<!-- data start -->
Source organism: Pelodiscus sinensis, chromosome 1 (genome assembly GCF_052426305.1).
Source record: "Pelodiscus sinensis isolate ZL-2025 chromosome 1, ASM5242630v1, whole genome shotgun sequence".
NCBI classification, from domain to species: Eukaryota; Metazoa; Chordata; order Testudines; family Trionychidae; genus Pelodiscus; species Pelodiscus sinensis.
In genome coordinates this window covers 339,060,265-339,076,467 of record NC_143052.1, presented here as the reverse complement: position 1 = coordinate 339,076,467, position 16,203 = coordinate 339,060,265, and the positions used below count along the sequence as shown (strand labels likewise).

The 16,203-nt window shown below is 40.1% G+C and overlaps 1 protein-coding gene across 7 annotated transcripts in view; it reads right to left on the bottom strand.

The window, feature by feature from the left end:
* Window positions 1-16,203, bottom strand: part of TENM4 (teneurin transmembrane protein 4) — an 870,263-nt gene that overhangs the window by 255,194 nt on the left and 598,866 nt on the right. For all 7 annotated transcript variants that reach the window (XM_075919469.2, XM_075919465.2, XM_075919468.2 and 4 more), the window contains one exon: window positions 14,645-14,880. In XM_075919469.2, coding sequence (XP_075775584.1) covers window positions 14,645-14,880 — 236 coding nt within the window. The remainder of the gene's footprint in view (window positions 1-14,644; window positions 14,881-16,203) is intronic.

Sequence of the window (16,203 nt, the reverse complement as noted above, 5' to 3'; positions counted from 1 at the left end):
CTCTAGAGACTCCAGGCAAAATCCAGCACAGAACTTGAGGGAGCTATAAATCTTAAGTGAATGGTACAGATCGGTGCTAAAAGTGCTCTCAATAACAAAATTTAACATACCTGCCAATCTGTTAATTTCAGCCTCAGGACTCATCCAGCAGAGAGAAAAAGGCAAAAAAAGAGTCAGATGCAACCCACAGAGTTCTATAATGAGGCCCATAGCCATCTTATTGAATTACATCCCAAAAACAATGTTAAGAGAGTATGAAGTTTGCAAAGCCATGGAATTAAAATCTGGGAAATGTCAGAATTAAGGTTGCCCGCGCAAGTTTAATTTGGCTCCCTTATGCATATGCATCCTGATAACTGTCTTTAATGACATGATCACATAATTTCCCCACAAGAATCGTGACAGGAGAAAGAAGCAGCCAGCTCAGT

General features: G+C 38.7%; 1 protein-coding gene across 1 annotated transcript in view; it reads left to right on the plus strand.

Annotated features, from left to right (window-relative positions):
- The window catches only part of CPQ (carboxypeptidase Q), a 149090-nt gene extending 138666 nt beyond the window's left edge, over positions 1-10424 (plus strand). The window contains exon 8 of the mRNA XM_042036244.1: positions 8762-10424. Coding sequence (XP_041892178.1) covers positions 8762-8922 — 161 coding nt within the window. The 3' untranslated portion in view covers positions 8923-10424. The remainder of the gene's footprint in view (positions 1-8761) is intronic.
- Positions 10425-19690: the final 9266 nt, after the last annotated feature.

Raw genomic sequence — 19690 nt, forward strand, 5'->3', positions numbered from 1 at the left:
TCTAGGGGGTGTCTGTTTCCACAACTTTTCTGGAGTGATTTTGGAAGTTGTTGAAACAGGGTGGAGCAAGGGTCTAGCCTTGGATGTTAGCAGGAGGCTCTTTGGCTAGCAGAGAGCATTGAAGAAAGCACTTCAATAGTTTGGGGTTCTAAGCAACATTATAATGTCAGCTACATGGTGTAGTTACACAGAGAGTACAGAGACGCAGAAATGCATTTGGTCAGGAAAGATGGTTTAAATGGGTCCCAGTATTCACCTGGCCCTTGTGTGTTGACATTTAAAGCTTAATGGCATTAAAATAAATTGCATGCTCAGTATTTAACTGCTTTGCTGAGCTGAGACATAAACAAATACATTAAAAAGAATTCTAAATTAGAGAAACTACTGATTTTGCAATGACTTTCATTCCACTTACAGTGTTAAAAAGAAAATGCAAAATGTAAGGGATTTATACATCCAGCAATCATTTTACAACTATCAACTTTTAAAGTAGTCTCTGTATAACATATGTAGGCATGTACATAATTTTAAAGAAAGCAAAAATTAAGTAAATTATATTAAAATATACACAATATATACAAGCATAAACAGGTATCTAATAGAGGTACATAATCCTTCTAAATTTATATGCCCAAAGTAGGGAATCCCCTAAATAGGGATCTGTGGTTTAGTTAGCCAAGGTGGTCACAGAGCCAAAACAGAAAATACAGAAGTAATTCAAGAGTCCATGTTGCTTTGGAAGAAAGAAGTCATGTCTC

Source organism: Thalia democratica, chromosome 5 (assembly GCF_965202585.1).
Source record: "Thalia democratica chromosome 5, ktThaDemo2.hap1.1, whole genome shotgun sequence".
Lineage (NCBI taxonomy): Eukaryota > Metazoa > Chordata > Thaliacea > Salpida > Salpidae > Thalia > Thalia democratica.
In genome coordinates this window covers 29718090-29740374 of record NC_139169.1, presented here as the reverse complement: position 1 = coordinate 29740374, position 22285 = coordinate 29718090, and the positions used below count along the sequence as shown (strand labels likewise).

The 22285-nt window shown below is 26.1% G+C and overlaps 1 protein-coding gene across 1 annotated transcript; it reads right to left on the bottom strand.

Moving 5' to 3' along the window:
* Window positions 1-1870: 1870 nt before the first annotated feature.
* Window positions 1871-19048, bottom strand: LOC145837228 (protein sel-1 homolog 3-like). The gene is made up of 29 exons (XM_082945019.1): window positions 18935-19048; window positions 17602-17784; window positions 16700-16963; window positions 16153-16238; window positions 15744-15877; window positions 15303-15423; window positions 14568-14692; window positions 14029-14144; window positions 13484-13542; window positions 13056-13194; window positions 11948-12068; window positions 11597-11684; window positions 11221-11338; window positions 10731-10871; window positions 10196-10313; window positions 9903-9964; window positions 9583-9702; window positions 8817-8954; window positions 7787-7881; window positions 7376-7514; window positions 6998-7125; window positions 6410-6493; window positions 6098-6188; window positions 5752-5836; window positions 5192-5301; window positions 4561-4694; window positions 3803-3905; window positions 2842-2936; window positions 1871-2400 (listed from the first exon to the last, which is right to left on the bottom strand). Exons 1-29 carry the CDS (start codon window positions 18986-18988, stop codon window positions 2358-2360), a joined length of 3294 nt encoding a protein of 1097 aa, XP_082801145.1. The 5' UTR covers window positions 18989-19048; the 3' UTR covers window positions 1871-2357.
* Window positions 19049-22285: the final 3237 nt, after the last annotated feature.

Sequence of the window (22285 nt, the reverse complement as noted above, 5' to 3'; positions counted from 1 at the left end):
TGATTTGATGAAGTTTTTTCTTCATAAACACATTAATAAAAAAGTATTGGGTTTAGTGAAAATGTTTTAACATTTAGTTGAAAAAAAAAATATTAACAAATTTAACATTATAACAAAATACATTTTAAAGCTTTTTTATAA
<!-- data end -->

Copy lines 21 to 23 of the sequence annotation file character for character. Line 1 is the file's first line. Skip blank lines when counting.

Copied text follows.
Moving 5' to 3' along the window:
* Window positions 1-1870: 1870 nt before the first annotated feature.
* Window positions 1871-19048, bottom strand: LOC145837228 (protein sel-1 homolog 3-like). The gene is made up of 29 exons (XM_082945019.1): window positions 18935-19048; window positions 17602-17784; window positions 16700-16963; window positions 16153-16238; window positions 15744-15877; window positions 15303-15423; window positions 14568-14692; window positions 14029-14144; window positions 13484-13542; window positions 13056-13194; window positions 11948-12068; window positions 11597-11684; window positions 11221-11338; window positions 10731-10871; window positions 10196-10313; window positions 9903-9964; window positions 9583-9702; window positions 8817-8954; window positions 7787-7881; window positions 7376-7514; window positions 6998-7125; window positions 6410-6493; window positions 6098-6188; window positions 5752-5836; window positions 5192-5301; window positions 4561-4694; window positions 3803-3905; window positions 2842-2936; window positions 1871-2400 (listed from the first exon to the last, which is right to left on the bottom strand). Exons 1-29 carry the CDS (start codon window positions 18986-18988, stop codon window positions 2358-2360), a joined length of 3294 nt encoding a protein of 1097 aa, XP_082801145.1. The 5' UTR covers window positions 18989-19048; the 3' UTR covers window positions 1871-2357.